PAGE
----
Fortunate Traveller is a Nigeria-based travel journal that publishes and promotes itinerant narratives. We believe travel can be much more than just being away or on vacation; and we would like to hear more of black flaneurism and stories of travellers of all types. We want to curate an online travel masterclass based on these mission statements to engage seasoned travel writers and a new generation of travel writers, who will do new and exciting things to travel writing and travel culture.
Travel writing is many things to different writers; but what does it mean to actually travel and explore both landscapes and people, how does a writer bring back a narrative from their journey and set it down thoughtfully and ethically; what opportunities are in the genre and how can a writer harness them? Can travel writing tell the stories of the dispossessed and those who have little say over where they travel, as well as the stories of those who are privileged to travel where they please? These and many more questions peculiar to the genre of travel writing are what our facilitators will be discussing in our online travel writing masterclass.
The masterclass is open to writers, artists and interested public who are looking at travel writing as a form for cultural, social and economic engagement. The facilitators include renowned travel writers, travel scholar and photographer:
Emmanuel Iduma, the author of A Stranger’s Pose, a book of travel stories, which was longlisted for the 2019 Ondaatje Prize, and The Sound of Things to Come, a novel. His stories and essays have been published widely, including in Best American Travel Writing 2020, Aperture, LitHub, The Millions, Art in America, and The New York Review of Books Daily. In 2017 he was awarded an arts writing grant from the Creative Capital/Andy Warhol Foundation for his essays on Nigerian artists. He divides his time between Lagos and New York, where he teaches at the School of Visual Arts.
Rebecca Jones has a PhD in African Studies from the University of Birmingham, where she researched the history of southwest Nigerian travel writing in Yorùbá and English. At the Crossroads: Nigerian Travel Writing and Literary Culture in Yoruba and English is the title of the book she wrote on the research. She is the co-founder of Fortunate Traveller and editor of Africa in Words.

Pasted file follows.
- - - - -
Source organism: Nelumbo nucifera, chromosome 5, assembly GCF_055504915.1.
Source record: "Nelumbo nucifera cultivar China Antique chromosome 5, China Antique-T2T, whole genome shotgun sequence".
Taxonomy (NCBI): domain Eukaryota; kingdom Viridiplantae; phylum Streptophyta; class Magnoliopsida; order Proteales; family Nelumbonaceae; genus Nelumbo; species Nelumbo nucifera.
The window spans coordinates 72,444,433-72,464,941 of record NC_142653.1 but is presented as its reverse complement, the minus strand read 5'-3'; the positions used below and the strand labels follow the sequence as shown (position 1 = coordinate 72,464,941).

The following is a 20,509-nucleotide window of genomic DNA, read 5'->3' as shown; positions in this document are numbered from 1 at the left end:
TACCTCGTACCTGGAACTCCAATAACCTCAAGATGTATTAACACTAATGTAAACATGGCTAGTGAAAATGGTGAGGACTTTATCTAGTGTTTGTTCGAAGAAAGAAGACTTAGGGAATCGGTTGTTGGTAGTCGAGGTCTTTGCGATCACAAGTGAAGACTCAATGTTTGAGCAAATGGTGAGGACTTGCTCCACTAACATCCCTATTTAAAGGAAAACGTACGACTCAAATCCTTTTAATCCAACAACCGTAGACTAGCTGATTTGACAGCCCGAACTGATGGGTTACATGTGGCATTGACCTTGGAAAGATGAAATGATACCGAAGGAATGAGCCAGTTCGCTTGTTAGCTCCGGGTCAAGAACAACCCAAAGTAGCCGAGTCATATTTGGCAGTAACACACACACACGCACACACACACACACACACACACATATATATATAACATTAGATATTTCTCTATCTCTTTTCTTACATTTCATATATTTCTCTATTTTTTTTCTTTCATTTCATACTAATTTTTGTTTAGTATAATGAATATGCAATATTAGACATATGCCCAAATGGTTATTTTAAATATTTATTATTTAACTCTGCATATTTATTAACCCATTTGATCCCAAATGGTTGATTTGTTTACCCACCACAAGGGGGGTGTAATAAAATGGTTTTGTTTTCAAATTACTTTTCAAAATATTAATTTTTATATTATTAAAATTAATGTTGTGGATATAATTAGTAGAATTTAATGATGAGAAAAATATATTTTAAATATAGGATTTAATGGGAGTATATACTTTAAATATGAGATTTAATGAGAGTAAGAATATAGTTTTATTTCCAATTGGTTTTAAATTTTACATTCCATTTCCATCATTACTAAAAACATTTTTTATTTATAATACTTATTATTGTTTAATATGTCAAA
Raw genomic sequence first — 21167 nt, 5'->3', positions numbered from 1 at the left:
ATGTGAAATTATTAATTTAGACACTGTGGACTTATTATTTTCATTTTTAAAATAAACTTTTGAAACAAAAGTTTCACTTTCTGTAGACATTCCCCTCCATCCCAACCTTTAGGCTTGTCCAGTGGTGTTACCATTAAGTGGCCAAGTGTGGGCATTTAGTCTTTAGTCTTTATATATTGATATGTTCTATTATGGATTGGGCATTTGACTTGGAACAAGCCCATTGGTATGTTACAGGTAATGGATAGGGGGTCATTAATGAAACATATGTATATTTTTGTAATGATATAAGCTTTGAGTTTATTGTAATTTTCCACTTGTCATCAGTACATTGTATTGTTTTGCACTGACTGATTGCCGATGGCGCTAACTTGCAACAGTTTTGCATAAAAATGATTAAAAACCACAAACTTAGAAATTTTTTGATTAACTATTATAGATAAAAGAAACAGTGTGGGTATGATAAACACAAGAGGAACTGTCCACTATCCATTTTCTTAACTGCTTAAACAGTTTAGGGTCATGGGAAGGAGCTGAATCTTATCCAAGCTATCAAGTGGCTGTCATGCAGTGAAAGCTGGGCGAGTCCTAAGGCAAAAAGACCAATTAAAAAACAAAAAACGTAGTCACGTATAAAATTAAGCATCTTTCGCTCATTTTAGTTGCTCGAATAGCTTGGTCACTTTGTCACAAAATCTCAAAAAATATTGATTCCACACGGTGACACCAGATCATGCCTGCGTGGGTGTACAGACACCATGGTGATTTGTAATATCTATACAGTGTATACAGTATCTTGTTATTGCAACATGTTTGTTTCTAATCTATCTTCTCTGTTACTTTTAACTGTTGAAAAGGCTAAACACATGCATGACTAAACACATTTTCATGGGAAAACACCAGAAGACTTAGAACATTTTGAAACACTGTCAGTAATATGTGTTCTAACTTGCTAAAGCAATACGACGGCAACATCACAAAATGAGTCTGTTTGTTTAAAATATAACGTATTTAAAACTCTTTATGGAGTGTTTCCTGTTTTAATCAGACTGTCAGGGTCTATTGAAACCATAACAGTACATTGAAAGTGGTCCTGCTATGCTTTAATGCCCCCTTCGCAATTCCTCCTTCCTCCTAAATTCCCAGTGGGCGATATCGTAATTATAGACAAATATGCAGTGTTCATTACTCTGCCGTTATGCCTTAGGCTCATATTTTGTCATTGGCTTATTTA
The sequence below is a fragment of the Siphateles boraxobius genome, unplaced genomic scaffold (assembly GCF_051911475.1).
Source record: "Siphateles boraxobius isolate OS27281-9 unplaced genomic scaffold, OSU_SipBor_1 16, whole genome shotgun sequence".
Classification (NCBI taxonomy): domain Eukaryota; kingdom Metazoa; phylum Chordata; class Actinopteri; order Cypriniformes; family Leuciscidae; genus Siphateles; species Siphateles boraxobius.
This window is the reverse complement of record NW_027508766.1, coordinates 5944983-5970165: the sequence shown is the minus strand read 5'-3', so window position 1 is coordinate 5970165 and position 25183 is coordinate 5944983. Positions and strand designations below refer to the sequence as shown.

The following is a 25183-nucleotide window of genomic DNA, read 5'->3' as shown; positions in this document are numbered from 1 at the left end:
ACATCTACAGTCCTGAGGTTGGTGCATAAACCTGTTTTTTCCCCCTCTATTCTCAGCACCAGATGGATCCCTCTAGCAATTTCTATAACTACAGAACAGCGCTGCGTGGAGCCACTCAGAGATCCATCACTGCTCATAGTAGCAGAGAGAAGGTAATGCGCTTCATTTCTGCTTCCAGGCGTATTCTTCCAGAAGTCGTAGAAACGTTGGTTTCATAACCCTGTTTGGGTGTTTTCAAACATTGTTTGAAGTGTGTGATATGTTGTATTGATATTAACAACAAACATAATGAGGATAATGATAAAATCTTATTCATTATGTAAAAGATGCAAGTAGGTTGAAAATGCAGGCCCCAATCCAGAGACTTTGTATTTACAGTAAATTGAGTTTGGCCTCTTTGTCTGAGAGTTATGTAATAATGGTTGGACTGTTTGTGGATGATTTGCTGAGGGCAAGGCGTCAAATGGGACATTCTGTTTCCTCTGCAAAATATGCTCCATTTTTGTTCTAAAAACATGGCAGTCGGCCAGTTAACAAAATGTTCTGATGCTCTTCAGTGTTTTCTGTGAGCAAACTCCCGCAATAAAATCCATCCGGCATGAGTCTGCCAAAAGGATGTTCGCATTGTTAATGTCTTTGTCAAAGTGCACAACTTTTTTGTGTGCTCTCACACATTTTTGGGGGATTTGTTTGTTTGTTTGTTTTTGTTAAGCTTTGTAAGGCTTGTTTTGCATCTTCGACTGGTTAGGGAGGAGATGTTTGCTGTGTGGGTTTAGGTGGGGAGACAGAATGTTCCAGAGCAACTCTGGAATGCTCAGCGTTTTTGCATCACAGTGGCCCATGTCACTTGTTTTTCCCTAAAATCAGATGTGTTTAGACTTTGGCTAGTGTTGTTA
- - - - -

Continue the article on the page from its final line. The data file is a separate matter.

Kọ́lá Túbọ̀sún is a Nigerian linguist, writer, scholar, and language advocate born in Ìbàdàn, Nigeria. He was educated there, in Kenya, and in the United States. His debut collection of poetry Edwardsville by Heart was published by Wisdom’s Bottom Press, Oxford, in 2018. He has also worked as a literary translator from English to Yorùbá and from Yorùbá to English. His language advocacy earned him the Premio Ostana in 2016, a prize given by Chambra D’Oc in Italy, for work and advocacy in the mother tongue, becoming the first African so-honoured. He’s currently a Chevening Research Fellow at the British Library in London.
Ranjit Hoskote (born Bombay, 29 March 1969) is a contemporary Indian poet, cultural theorist and curator. Some of his collections of poetry include Zones of Assault, The Cartographer’s Apprentice, The Sleepwalker’s Archive, Vanishing Acts: New & Selected Poems 1985-2005, Central Time, Jonahwhale, and The Atlas of Lost Beliefs. His translation of a 14th-century Kashmiri mystic’s poetry has appeared as I, Lalla: The Poems of Lal Ded. Hoskote was curator of India’s first-ever national pavilion at the Venice Biennale (2011). He has been honoured, by India’s National Academy of Letters, with the Sahitya Akademi Golden Jubilee Award and the Sahitya Akademi Translation Award.
Kene Nwatu, born in Enugu, Nigeria, is a Nigerian filmmaker and photographer exploring the themes of individual identity through psychological critique, sub-culture communities and music. He expresses stories from his trips through the mediums of photography, film and music. The work he creates convey a sense of curiosity and self-awareness, capturing moments that live on.
The sessions, across the three mediums of nonfiction, poetry and photography, will be run concurrently for three weekends on Zoom starting from June 6, 2020. The schedule is as follows:
Non-fiction Masterclass: June 6, 2020
Emmanuel Iduma – 10am (UTC: +01:00) West Central Africa
Rebecca Jones – 2pm (UTC: +01:00) West Central Africa
Poetry Masterclass: June 13, 2020
Kọ́lá Túbọ̀sún – 10am (UTC: +01:00) West Central Africa
Ranjit Hoskote – 2pm (UTC: +01:00) West Central Africa
Photography Masterclass: June 20, 2020
Morning and afternoon sessions
Kene Nwatu – 10am & 2pm. (UTC: +01:00) West Central Africa
All interested participants should signify and book a place for the masterclass(es) they would like to join by sending a mail to firstname.lastname@example.org; the subject of the email should be tagged ‘Narrating the Elsewhere Workshop’ with the masterclass they want to join. Though it is all free, each masterclass has limited space on a first-come basis. And bear in mind the class is informal so it will be fun.